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Networked Storage

The big (pun intended) story in NAS is that some companies are supersizing their NAS offerings. Buffalo Technology has brought its previously Japan-only TeraStation to the U.S. market. The TeraStation (officially the HD-H1.OTGL/R5) is a 1 teraByte NAS box that can mount four 250GB drives. It supports four operational modes: Standard, Spanning, Mirroring and Raid 5.

Standard supports each drive as a separate network share and Spanning merges all four drives as a single volume. Mirroring creates two separate pairs of mirrored drives to prevent data loss in the event of drive failure, and Raid 5 is self-explanatory.

Buffalo Technology's TeraStation

Buffalo Technology's TeraStation

Other features include a Journaling File System, compatibility with popular UPS interfaces to initiate smooth shutdown in the event of power loss, USB print server, and client-to-server and server-to-server backup utilities. Port complement includes four USB 2.0 and one 10/100/1000 Gigabit Ethernet port with the USB ports handling connection of printers or additional drives. Buffalo is positioning the TeraStation as both a SMB and consumer product, but the $999.99 price tag when it hits the shelves next month, although very aggressive, will be a bit difficult for most home networkers to justify to their spouse.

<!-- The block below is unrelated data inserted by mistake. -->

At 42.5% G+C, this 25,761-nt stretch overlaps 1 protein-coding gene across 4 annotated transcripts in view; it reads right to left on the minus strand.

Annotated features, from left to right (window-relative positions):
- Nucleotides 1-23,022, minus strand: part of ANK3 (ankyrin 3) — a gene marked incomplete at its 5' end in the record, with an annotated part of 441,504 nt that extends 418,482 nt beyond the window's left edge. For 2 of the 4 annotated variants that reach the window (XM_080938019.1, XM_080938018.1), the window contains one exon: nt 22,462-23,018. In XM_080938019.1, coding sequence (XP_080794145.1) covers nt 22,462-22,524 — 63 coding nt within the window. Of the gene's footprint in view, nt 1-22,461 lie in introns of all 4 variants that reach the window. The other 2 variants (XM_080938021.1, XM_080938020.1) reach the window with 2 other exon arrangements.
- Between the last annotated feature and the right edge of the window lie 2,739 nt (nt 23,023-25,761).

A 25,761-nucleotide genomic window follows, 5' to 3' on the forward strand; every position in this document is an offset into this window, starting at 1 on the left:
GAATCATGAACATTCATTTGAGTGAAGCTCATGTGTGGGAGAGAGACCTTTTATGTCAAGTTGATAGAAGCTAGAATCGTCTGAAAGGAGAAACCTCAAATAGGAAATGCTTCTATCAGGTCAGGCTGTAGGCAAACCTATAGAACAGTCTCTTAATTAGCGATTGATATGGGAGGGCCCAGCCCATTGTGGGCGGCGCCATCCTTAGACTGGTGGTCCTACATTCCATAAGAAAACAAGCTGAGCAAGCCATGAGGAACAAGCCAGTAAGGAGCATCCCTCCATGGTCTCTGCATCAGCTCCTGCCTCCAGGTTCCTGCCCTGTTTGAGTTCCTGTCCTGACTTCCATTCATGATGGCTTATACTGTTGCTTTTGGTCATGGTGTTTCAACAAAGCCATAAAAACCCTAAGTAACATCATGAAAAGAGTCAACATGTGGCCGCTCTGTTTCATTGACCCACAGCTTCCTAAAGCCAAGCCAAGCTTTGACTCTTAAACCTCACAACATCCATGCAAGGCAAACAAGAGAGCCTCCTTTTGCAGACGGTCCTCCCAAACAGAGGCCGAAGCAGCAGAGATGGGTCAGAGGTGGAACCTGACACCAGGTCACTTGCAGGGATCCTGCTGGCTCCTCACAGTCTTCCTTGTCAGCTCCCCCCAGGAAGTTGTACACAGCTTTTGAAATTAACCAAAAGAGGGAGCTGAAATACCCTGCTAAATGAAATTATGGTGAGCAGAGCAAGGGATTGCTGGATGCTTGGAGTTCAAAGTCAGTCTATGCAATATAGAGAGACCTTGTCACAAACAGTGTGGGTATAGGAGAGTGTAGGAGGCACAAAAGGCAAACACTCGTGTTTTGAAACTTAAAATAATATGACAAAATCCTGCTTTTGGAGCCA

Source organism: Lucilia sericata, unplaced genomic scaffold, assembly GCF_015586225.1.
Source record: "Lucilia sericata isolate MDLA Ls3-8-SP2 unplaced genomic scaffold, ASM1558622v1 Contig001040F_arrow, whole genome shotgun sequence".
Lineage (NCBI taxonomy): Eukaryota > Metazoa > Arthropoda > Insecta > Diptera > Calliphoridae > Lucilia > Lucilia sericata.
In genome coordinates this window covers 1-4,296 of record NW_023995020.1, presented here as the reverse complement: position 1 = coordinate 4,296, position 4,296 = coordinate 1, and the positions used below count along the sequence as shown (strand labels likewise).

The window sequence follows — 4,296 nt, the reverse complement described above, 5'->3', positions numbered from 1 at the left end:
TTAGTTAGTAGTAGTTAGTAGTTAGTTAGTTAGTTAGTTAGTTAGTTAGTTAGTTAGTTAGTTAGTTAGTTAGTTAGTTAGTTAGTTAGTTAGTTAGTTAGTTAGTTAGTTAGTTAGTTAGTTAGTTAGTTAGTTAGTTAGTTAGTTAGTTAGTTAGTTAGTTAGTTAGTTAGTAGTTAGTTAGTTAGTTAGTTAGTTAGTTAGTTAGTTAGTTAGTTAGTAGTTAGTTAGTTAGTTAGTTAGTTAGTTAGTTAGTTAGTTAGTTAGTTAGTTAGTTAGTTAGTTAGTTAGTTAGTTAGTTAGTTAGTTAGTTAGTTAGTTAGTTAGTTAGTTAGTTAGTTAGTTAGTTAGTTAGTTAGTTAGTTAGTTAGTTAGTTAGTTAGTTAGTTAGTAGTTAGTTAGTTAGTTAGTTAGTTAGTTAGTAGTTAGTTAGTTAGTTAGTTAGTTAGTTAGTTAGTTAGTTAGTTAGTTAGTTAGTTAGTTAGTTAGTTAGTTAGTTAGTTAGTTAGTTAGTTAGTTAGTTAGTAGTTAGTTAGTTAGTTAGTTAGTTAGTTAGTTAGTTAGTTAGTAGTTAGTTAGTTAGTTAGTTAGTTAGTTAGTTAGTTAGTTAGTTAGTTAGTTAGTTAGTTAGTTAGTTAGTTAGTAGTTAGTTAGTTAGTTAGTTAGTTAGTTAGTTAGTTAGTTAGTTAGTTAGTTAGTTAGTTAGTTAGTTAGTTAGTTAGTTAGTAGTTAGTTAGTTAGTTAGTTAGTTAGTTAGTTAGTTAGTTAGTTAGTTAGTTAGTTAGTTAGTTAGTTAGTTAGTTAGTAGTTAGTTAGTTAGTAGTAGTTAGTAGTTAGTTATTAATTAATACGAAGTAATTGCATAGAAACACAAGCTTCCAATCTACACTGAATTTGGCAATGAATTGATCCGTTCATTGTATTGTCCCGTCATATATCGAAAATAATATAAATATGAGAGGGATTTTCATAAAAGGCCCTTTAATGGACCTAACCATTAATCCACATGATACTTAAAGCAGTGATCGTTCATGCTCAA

Buffalo is also introducing wireless versions of their LinkStation NAS line in 160, 250 and 300GB flavors that have all the non-wireless LinkStation features. The plain ol' 54Mbps 802.11g AP supports Buffalo's AOSS auto WLAN setup and includes an external indoor omni antenna thrown in for good measure. All versions will be out by the end of January at estimated street prices of $349 for 160GB, $449 for the 250GB and $549 for the 300GB - or about $50 above the non-wireless price.

Switching back to the bigger-is-better category, startup Anthology Solutions upped the teraByte ante coming in at 1.6T total capacity for its Yellow Machine P400T storage appliance. The "toaster-sized" box also incorporates more networking features than the TeraStation including an 8-port LAN switch, NAT+SPI router / firewall, email backup and recording, web access controls, LAN client backup and RAID 0, 1 and 5 for redundancy.

Anthology Solutions Yellow Machine

Anthology Solutions Yellow Machine

What it lacks compared to the TeraStation is USB 2.0 ports for disk expansion and print serving, which is also not included. Pricing and availabilty weren't in Anthology's release, but I'll see if I can get them when I visit their booth.

Also to be seen around the show are previously-announced NAS products such as Iomega's NAS 100d, and SimpleTech's SimpleShare. I'll also drop by NETGEAR's booth to see if they're showing the Zetera-based high-performance NAS.

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